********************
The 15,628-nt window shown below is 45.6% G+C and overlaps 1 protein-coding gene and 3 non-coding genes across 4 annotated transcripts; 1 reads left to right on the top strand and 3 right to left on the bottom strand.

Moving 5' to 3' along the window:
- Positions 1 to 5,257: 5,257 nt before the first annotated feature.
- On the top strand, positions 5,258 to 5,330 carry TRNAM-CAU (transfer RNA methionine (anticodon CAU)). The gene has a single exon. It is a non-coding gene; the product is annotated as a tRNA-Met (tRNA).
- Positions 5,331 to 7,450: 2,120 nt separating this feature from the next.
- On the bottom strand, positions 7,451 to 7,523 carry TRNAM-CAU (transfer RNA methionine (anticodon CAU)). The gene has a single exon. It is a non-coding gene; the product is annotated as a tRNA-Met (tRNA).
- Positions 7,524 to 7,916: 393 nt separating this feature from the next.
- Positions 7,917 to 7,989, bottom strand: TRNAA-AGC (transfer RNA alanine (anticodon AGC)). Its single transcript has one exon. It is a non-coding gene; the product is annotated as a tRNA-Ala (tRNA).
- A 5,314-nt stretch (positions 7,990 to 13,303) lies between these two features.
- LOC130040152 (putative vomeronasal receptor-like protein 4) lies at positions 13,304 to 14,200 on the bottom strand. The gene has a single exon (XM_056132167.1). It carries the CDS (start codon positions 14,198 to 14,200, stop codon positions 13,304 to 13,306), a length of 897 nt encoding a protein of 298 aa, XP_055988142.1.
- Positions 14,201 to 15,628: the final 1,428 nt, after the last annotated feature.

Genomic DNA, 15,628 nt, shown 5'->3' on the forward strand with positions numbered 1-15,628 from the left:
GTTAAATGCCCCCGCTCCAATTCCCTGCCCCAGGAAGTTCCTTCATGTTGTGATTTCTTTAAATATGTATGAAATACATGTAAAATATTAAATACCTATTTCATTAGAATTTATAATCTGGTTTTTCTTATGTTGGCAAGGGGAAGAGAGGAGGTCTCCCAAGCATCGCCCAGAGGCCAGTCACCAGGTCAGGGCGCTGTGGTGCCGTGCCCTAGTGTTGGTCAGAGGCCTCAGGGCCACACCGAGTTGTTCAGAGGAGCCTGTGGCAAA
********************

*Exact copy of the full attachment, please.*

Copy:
The 15,628-nt window shown below is 45.6% G+C and overlaps 1 protein-coding gene and 3 non-coding genes across 4 annotated transcripts; 1 reads left to right on the top strand and 3 right to left on the bottom strand.

Moving 5' to 3' along the window:
- Positions 1 to 5,257: 5,257 nt before the first annotated feature.
- On the top strand, positions 5,258 to 5,330 carry TRNAM-CAU (transfer RNA methionine (anticodon CAU)). The gene has a single exon. It is a non-coding gene; the product is annotated as a tRNA-Met (tRNA).
- Positions 5,331 to 7,450: 2,120 nt separating this feature from the next.
- On the bottom strand, positions 7,451 to 7,523 carry TRNAM-CAU (transfer RNA methionine (anticodon CAU)). The gene has a single exon. It is a non-coding gene; the product is annotated as a tRNA-Met (tRNA).
- Positions 7,524 to 7,916: 393 nt separating this feature from the next.
- Positions 7,917 to 7,989, bottom strand: TRNAA-AGC (transfer RNA alanine (anticodon AGC)). Its single transcript has one exon. It is a non-coding gene; the product is annotated as a tRNA-Ala (tRNA).
- A 5,314-nt stretch (positions 7,990 to 13,303) lies between these two features.
- LOC130040152 (putative vomeronasal receptor-like protein 4) lies at positions 13,304 to 14,200 on the bottom strand. The gene has a single exon (XM_056132167.1). It carries the CDS (start codon positions 14,198 to 14,200, stop codon positions 13,304 to 13,306), a length of 897 nt encoding a protein of 298 aa, XP_055988142.1.
- Positions 14,201 to 15,628: the final 1,428 nt, after the last annotated feature.

Genomic DNA, 15,628 nt, shown 5'->3' on the forward strand with positions numbered 1-15,628 from the left:
GTTAAATGCCCCCGCTCCAATTCCCTGCCCCAGGAAGTTCCTTCATGTTGTGATTTCTTTAAATATGTATGAAATACATGTAAAATATTAAATACCTATTTCATTAGAATTTATAATCTGGTTTTTCTTATGTTGGCAAGGGGAAGAGAGGAGGTCTCCCAAGCATCGCCCAGAGGCCAGTCACCAGGTCAGGGCGCTGTGGTGCCGTGCCCTAGTGTTGGTCAGAGGCCTCAGGGCCACACCGAGTTGTTCAGAGGAGCCTGTGGCAAA